The IMT was situated in the Bavarian Central Court Room of Justice. The intention of the trial was to demonstrate the allies' impartial administration of justice. The indictment had to be translated into four separate languages, French, English, German and Russian, comprised of 24 000 words and took nearly two days to read.
In all there were twenty four defendants charged with the commission of four crimes:
1. Crimes against peace
2. Conspiracy to wage war
3. War crimes, and
4. Crimes against humanity
Before the trial opened the number of defendants was reduced to twenty one. Martin Bormann disappeared, Robert Ley strangled himself in his cell and Gustav Krupp was too ill to stand trial.
The Charter of the IMT (the Nuremberg Charter) had set up an international military tribunal, comprising the four victorious allies, Britain, America, France and Russia, and the charter had clothed the tribunal with jurisdiction.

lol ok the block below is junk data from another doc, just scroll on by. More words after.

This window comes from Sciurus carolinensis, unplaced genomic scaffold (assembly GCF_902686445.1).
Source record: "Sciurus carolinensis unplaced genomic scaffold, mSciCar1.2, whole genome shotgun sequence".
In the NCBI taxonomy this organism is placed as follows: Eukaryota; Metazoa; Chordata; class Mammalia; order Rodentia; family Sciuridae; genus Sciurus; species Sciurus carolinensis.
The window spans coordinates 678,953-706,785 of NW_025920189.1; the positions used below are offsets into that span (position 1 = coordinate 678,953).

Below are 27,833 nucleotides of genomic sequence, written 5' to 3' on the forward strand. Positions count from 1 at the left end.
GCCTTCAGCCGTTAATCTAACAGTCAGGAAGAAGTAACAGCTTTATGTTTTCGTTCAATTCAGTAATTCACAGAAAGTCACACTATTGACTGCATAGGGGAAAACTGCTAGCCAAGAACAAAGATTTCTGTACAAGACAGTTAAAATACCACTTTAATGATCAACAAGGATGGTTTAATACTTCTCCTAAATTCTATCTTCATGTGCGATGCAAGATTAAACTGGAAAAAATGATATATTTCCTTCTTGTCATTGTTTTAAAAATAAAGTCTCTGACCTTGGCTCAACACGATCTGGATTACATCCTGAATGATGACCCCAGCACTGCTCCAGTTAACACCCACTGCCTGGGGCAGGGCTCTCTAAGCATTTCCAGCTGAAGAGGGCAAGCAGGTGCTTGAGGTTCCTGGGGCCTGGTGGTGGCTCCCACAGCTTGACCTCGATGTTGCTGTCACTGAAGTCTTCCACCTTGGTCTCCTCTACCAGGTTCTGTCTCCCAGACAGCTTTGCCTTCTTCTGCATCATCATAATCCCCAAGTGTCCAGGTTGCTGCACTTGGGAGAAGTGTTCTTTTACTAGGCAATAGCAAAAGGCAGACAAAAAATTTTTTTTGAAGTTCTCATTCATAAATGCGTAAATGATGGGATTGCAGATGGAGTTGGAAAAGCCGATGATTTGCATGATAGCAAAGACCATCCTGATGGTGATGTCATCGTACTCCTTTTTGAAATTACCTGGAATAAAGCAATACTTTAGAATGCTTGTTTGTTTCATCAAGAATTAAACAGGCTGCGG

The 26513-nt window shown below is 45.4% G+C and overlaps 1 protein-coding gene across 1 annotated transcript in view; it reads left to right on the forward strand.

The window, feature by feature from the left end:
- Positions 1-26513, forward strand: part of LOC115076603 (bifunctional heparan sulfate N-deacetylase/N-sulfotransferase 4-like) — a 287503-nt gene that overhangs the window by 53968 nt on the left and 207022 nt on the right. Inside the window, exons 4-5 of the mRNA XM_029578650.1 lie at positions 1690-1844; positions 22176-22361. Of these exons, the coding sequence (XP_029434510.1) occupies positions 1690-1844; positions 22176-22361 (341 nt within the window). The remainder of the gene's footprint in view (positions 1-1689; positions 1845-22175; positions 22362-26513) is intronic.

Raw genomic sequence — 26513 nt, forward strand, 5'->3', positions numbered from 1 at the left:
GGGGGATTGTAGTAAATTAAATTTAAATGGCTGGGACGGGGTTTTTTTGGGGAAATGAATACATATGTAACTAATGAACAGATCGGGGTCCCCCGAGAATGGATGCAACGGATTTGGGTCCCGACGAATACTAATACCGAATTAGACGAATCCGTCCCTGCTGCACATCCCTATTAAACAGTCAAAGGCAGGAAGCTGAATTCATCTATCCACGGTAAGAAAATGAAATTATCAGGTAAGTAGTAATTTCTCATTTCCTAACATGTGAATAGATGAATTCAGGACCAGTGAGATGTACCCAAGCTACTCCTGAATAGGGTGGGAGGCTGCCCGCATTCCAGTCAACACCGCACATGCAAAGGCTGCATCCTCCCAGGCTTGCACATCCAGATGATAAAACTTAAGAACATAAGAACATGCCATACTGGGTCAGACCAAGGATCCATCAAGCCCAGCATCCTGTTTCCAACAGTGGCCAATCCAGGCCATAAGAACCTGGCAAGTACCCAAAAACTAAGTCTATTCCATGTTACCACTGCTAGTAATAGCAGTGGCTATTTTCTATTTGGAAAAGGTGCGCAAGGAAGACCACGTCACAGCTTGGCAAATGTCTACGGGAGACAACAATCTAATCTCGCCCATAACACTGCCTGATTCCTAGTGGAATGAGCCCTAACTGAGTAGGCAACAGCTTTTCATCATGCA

The charter did not create new crimes but defined crimes which existed at the time the acts were done under international or domestic law, although the enforcement of the law was something new.
The judges from the victorious allies appointed to the charter's tribunal were appointed by there respective government each with an alternative judge who sat but did not have voting powers. The American Judge was Mr Francis Biddle, a former US attorney general; his alternative was a senior judge of the US circuit of Appeals. The French was represented by Professor Donnedieu de Vabres, a recognised authority on international law. The Russians were represented by a major general and lieutenant colonel who was the vice chairman of the Supreme Court of the USSR and a member of the Soviet District Court respectively, both of whom wore their military uniforms on the bench. The British contingent were led by...